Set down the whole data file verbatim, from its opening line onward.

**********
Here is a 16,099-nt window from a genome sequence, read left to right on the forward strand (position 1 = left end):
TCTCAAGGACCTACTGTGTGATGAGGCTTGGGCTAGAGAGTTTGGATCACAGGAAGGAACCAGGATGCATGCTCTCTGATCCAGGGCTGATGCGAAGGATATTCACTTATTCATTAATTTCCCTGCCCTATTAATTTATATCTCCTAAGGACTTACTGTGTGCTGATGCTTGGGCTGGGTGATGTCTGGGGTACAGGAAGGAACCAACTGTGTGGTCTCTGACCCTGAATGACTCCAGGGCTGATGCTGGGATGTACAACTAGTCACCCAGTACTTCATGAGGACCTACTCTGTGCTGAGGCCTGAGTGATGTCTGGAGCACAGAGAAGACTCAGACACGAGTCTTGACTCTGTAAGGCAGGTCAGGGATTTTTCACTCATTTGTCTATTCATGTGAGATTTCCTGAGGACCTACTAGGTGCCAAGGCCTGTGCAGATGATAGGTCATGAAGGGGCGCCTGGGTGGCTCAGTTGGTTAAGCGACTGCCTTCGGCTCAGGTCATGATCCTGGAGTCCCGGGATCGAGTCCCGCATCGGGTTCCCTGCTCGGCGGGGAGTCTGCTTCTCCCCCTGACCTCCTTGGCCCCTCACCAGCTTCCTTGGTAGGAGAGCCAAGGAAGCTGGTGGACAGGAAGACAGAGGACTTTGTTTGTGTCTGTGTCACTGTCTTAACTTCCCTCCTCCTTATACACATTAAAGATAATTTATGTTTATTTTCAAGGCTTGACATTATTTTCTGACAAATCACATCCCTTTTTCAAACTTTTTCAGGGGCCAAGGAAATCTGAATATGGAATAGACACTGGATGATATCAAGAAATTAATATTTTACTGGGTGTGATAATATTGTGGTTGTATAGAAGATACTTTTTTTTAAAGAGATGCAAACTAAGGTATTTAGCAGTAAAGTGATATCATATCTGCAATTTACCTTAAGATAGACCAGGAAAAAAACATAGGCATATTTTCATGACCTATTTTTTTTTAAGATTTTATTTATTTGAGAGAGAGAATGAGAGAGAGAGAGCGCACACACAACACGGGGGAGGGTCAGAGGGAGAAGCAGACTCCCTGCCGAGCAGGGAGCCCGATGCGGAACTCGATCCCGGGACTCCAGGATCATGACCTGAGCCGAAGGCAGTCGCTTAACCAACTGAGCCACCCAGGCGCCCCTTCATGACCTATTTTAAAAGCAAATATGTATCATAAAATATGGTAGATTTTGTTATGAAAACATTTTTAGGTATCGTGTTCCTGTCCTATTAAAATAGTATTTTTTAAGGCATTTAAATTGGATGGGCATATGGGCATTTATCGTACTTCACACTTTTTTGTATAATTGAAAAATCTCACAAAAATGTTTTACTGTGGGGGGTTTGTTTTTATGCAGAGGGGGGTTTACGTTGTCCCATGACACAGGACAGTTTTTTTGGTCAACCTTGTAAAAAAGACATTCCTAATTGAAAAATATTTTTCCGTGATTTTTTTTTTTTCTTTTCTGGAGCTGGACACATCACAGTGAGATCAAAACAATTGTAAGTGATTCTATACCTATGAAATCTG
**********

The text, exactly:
Here is a 16,099-nt window from a genome sequence, read left to right on the forward strand (position 1 = left end):
TCTCAAGGACCTACTGTGTGATGAGGCTTGGGCTAGAGAGTTTGGATCACAGGAAGGAACCAGGATGCATGCTCTCTGATCCAGGGCTGATGCGAAGGATATTCACTTATTCATTAATTTCCCTGCCCTATTAATTTATATCTCCTAAGGACTTACTGTGTGCTGATGCTTGGGCTGGGTGATGTCTGGGGTACAGGAAGGAACCAACTGTGTGGTCTCTGACCCTGAATGACTCCAGGGCTGATGCTGGGATGTACAACTAGTCACCCAGTACTTCATGAGGACCTACTCTGTGCTGAGGCCTGAGTGATGTCTGGAGCACAGAGAAGACTCAGACACGAGTCTTGACTCTGTAAGGCAGGTCAGGGATTTTTCACTCATTTGTCTATTCATGTGAGATTTCCTGAGGACCTACTAGGTGCCAAGGCCTGTGCAGATGATAGGTCATGAAGGGGCGCCTGGGTGGCTCAGTTGGTTAAGCGACTGCCTTCGGCTCAGGTCATGATCCTGGAGTCCCGGGATCGAGTCCCGCATCGGGTTCCCTGCTCGGCGGGGAGTCTGCTTCTCCCCCTGACCTCCTTGGCCCCTCACCAGCTTCCTTGGTAGGAGAGCCAAGGAAGCTGGTGGACAGGAAGACAGAGGACTTTGTTTGTGTCTGTGTCACTGTCTTAACTTCCCTCCTCCTTATACACATTAAAGATAATTTATGTTTATTTTCAAGGCTTGACATTATTTTCTGACAAATCACATCCCTTTTTCAAACTTTTTCAGGGGCCAAGGAAATCTGAATATGGAATAGACACTGGATGATATCAAGAAATTAATATTTTACTGGGTGTGATAATATTGTGGTTGTATAGAAGATACTTTTTTTTAAAGAGATGCAAACTAAGGTATTTAGCAGTAAAGTGATATCATATCTGCAATTTACCTTAAGATAGACCAGGAAAAAAACATAGGCATATTTTCATGACCTATTTTTTTTTAAGATTTTATTTATTTGAGAGAGAGAATGAGAGAGAGAGAGCGCACACACAACACGGGGGAGGGTCAGAGGGAGAAGCAGACTCCCTGCCGAGCAGGGAGCCCGATGCGGAACTCGATCCCGGGACTCCAGGATCATGACCTGAGCCGAAGGCAGTCGCTTAACCAACTGAGCCACCCAGGCGCCCCTTCATGACCTATTTTAAAAGCAAATATGTATCATAAAATATGGTAGATTTTGTTATGAAAACATTTTTAGGTATCGTGTTCCTGTCCTATTAAAATAGTATTTTTTAAGGCATTTAAATTGGATGGGCATATGGGCATTTATCGTACTTCACACTTTTTTGTATAATTGAAAAATCTCACAAAAATGTTTTACTGTGGGGGGTTTGTTTTTATGCAGAGGGGGGTTTACGTTGTCCCATGACACAGGACAGTTTTTTTGGTCAACCTTGTAAAAAAGACATTCCTAATTGAAAAATATTTTTCCGTGATTTTTTTTTTTTCTTTTCTGGAGCTGGACACATCACAGTGAGATCAAAACAATTGTAAGTGATTCTATACCTATGAAATCTG